Hog futures fell for the first time this week on speculation that U.S. producers are starting to retain more sows for breeding, signaling a rebound in the size of the herd. Cattle also dropped.
The breeding herd on Sept. 1 probably rose to 5.866 million hogs, up 1.4 percent from a year earlier, according to a Bloomberg survey of 10 analysts. Cash-hog prices jumped as much as 7.4 percent since Sept. 6 on concern that the supply of animals available for slaughter was shrinking. The U.S. Department of Agriculture will release its quarterly estimate of hog inventories tomorrow at 3 p.m. in Washington.
Hog futures for December settlement dropped 1 percent to 87.725 cents a pound at 10:53 a.m. on the Chicago Mercantile Exchange, after rallying 2.9 percent in the previous three sessions.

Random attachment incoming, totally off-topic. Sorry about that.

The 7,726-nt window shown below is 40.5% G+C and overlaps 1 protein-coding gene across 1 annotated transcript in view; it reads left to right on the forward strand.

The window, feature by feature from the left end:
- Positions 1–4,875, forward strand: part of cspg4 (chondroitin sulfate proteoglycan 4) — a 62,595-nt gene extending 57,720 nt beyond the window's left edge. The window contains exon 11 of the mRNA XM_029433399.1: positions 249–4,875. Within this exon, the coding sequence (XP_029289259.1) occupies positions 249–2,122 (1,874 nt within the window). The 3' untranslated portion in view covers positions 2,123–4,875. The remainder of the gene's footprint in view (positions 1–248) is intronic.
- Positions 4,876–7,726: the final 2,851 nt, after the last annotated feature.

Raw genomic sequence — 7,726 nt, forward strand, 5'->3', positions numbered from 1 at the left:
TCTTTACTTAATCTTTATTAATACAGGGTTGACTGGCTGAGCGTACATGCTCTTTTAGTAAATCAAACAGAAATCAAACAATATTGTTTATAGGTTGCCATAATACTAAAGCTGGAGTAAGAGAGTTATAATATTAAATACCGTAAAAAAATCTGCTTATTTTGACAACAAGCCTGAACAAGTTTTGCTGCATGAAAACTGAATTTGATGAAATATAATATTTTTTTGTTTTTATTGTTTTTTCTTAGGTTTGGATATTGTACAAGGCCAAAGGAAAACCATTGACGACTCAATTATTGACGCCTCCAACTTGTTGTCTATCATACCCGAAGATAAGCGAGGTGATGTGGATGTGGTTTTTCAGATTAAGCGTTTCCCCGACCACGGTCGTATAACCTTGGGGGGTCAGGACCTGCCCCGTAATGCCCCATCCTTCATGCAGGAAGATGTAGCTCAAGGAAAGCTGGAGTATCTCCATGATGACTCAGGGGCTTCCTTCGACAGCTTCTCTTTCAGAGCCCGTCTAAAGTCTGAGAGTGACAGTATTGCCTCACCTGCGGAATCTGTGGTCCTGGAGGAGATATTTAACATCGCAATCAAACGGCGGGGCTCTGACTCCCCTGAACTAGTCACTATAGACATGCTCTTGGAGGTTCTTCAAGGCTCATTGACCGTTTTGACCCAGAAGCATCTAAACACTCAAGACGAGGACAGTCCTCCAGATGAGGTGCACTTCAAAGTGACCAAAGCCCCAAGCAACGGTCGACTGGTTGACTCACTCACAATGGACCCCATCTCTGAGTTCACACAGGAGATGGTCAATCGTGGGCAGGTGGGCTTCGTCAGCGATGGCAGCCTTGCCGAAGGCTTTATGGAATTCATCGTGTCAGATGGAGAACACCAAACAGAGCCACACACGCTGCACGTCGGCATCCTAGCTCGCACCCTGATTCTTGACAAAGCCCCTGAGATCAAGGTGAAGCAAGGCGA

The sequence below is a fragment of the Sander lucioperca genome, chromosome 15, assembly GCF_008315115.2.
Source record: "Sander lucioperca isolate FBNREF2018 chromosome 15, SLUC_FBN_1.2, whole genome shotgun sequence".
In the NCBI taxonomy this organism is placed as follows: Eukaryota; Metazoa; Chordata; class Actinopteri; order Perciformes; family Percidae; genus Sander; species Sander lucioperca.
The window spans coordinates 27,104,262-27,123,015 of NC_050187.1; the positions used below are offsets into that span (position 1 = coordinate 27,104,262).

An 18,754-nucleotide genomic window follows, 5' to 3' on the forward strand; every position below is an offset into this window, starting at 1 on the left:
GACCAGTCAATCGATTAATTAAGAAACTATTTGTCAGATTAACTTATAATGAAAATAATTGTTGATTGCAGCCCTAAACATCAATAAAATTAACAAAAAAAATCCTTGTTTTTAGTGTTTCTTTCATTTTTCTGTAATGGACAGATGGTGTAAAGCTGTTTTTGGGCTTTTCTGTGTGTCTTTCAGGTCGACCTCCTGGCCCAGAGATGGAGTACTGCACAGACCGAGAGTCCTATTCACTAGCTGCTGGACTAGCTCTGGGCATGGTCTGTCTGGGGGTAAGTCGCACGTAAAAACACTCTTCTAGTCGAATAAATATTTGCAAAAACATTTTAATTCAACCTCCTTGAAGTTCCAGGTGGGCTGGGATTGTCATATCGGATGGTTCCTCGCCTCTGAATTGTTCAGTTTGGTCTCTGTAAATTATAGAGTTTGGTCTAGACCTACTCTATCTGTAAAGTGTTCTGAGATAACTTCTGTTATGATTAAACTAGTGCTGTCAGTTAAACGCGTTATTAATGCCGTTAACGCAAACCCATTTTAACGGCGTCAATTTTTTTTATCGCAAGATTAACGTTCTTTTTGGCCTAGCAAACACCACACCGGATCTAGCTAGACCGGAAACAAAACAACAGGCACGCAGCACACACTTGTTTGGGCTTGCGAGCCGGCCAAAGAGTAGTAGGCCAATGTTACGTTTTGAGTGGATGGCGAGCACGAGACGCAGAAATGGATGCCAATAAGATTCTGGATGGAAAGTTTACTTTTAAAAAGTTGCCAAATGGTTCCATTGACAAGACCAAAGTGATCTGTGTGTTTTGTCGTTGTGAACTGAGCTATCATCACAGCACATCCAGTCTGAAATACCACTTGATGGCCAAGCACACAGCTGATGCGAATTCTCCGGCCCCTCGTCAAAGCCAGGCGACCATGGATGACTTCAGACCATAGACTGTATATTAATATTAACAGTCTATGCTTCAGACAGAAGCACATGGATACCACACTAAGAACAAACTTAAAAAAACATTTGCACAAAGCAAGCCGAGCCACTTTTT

While the breeding herd will increase, the total number of hogs will drop 1 percent from a year earlier to 67.463 million animals, the Bloomberg survey showed.
The average weight of hog carcasses at slaughtering plants rose yesterday to 205.22 pounds, up 1.5 percent from a year earlier, USDA data show.
Cattle futures for December delivery fell 0.2 percent to $1.31 a pound on the CME. Feeder-cattle futures for November settlement rose 0.3 percent to $1.645 a pound.
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